Hopefully work will be supportive and let you make up time (ESP if you are working through lunch). All you can do is ask and try fix it on best day fits work needs.

PaperdollCartoon Mon 17-Oct-16 15:56:09

Unfortunately most counsellors work office hours too, some might do one or two evenings a week but they'll often be booked up first, so it's generally difficult to get appointments outside office hours

LagunaBubbles Mon 17-Oct-16 16:02:50

I wouldn't have thought that regular counselling would be covered under medical appointments but really I have no idea (sorry)

I work as a Nurse therapist in the NHS and I frequently write a standard letter for various employers stating their employee is attending weekly appointments and stating when, so Im glad a lot of companies do allow it as we work Monday-Friday 9-5 only.

cjt110 Mon 17-Oct-16 16:05:24

Hmmm.

Thanks all.

pointythings Mon 17-Oct-16 17:09:31

I think it probably varies between employers. I had counselling (but organised through work, I work for the NHS) and didn't have to make up the time. I don't think all employers would be that understanding though.

Thatwaslulu Mon 17-Oct-16 17:13:21

I have weekly CBT and my employer is happy for me to have the time off work to attend without making the time up. However, I try to minimise the time out of the office by working from home, as the counsellor is closer to home than work, and I travel a lot with work so if anything they owe me time back so it's swings and roundabouts.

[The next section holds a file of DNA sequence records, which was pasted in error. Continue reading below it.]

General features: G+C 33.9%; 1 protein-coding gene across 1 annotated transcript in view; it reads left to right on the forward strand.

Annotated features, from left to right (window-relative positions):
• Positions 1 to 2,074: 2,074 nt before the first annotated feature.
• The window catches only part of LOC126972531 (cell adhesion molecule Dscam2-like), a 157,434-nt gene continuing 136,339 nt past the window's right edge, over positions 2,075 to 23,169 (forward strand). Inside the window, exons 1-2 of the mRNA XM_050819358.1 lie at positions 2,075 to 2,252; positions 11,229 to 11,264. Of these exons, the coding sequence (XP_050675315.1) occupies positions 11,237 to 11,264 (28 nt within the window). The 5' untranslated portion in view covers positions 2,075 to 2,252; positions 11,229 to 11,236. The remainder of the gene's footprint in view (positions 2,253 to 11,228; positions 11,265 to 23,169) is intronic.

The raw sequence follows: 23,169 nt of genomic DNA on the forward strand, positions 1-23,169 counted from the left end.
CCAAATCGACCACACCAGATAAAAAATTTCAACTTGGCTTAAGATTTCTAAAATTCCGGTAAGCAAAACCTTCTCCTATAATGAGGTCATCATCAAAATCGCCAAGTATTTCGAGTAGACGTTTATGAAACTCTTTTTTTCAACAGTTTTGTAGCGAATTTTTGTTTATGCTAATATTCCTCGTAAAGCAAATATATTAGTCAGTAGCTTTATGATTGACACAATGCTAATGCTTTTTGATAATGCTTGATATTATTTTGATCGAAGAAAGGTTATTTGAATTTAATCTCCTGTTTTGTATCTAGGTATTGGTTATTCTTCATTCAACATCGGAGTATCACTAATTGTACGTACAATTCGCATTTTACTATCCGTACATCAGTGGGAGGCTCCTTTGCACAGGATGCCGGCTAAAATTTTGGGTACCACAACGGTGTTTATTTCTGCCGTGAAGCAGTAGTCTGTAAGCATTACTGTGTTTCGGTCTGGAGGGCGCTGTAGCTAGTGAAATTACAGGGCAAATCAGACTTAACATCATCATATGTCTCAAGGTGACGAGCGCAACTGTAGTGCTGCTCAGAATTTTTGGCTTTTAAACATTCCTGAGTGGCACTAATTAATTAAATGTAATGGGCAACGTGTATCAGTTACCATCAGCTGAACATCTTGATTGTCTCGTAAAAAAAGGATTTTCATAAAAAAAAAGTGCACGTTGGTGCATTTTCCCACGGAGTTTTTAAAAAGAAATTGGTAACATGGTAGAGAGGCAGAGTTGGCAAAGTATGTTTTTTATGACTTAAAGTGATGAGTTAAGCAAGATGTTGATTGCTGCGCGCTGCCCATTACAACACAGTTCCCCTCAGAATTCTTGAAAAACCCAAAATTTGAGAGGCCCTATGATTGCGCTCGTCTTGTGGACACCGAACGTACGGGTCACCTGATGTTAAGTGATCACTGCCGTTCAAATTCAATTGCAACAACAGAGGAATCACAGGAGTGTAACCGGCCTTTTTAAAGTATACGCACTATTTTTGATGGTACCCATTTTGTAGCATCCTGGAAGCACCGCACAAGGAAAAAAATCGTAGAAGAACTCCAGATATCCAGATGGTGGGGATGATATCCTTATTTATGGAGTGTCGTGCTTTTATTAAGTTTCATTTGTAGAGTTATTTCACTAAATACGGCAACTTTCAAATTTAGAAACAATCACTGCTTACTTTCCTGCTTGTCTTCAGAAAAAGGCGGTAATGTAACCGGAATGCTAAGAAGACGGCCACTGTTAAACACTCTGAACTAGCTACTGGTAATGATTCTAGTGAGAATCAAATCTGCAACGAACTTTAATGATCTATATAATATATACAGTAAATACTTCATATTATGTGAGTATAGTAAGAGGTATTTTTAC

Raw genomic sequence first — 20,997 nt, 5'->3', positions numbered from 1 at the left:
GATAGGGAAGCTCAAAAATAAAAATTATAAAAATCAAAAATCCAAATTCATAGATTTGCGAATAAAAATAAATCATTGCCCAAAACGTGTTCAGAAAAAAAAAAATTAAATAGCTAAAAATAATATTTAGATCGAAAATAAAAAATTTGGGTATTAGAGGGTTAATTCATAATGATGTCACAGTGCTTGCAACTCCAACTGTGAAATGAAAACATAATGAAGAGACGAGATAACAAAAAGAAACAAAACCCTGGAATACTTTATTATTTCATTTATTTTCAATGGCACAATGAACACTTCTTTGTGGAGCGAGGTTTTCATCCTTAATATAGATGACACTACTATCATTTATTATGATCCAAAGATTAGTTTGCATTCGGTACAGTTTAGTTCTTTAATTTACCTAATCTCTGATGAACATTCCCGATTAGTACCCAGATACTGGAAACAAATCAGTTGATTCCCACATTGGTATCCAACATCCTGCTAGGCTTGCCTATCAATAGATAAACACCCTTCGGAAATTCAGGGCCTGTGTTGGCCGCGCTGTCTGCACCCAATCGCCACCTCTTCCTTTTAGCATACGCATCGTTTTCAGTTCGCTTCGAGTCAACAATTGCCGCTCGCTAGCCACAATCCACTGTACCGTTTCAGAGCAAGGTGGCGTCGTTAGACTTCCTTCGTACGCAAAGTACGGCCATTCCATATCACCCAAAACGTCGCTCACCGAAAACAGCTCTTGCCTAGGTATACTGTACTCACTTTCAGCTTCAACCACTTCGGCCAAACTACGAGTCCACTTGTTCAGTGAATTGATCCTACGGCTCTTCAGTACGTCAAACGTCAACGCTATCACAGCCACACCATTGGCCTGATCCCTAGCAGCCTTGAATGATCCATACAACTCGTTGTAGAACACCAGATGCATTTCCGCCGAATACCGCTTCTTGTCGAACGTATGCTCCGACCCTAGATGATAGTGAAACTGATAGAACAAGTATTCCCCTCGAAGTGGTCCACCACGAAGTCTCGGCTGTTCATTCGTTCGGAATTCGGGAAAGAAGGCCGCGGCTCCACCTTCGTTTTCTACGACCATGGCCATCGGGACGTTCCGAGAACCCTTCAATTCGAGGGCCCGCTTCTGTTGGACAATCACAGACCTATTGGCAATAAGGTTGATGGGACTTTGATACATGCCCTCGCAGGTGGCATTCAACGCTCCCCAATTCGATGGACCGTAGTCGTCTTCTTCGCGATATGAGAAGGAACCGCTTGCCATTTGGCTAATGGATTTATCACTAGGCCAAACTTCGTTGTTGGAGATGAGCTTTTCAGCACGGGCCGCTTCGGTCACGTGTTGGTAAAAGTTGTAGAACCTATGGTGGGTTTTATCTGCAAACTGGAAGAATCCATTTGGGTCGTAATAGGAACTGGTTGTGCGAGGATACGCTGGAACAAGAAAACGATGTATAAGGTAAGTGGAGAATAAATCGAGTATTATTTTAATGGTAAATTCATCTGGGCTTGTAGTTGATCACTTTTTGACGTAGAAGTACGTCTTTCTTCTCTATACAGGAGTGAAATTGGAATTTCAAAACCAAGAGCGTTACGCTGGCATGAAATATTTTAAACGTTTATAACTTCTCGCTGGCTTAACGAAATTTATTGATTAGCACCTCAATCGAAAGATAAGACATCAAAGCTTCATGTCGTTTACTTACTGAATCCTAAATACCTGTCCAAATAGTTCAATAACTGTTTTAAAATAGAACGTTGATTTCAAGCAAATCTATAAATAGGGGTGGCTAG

Starrystarrynight456 Mon 17-Oct-16 17:24:55

Agree it will depend on the employer. I was given time off to attend counselling following a difficult personal event but at the time I worked in a supportive team in a public sector org and the counselling was via the orgs employee assistance programme. I was also fortunate to work for a manager who was concerned with output rather than hours and trusted me to manage my work load accordingly.

TheSconeOfStone Mon 17-Oct-16 18:05:09

I work for the NHS and had to attend counselling (on site due to work stress) in my own time. i guess it depends on your manager. Can you just what the expectation is to put your mind at rest?

poppyrock Mon 17-Oct-16 21:09:19

I had weekly psychotherapy sessions for two years. They were at 8:30 on a Monday so with travel time I used to get into the office for 10:30.

My work never had a problem with me taking the time for them and never asked me to make the time up (although I work enough hours in the evenings that it will have all balanced out).

They have a duty of care to you, as long as you're willing to make the time up if they ask you to then I wouldn't worry.

Best of luck with the counselling.

CarShare Mon 17-Oct-16 21:42:52

They might be very happy to accommodate or might ask you to make the time up but you won't know until you ask your line manager and explain its a weekly event for x number of weeks. Either way I'm sure it'll work out if you make it clear you can manage your workload. Having the conversation won't be as difficult as you think and then it'll be done with and you'll know where you stand.

mirime Mon 17-Oct-16 23:07:19

My work would be happy for an employee to have an agreed amount of paid time off for this, but they are very good about anything like this.

3boys3dogshelp Mon 17-Oct-16 23:11:33

Could you try to get the first appointment of the day, so you only have travelling time at one end of the appointment?